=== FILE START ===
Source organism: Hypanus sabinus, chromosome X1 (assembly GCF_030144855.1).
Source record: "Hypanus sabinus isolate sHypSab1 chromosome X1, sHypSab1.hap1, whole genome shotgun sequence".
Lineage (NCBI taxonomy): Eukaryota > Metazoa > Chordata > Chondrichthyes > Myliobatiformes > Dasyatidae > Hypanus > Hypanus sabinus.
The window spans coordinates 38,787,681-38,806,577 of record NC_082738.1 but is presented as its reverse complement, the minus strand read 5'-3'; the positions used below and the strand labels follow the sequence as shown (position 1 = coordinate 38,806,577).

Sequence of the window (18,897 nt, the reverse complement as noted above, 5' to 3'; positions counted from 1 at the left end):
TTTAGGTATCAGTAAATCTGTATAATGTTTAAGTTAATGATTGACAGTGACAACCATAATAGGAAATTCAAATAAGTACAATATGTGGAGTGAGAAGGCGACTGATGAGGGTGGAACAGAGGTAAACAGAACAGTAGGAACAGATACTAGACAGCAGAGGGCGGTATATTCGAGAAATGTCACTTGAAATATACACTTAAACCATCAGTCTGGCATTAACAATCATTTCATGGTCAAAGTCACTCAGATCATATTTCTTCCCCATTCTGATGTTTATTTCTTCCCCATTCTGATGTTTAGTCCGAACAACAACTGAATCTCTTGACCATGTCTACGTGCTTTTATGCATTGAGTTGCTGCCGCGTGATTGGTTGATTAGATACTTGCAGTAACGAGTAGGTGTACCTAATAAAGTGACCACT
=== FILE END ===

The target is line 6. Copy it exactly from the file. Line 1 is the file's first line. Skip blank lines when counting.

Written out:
TTTAGGTATCAGTAAATCTGTATAATGTTTAAGTTAATGATTGACAGTGACAACCATAATAGGAAATTCAAATAAGTACAATATGTGGAGTGAGAAGGCGACTGATGAGGGTGGAACAGAGGTAAACAGAACAGTAGGAACAGATACTAGACAGCAGAGGGCGGTATATTCGAGAAATGTCACTTGAAATATACACTTAAACCATCAGTCTGGCATTAACAATCATTTCATGGTCAAAGTCACTCAGATCATATTTCTTCCCCATTCTGATGTTTATTTCTTCCCCATTCTGATGTTTAGTCCGAACAACAACTGAATCTCTTGACCATGTCTACGTGCTTTTATGCATTGAGTTGCTGCCGCGTGATTGGTTGATTAGATACTTGCAGTAACGAGTAGGTGTACCTAATAAAGTGACCACT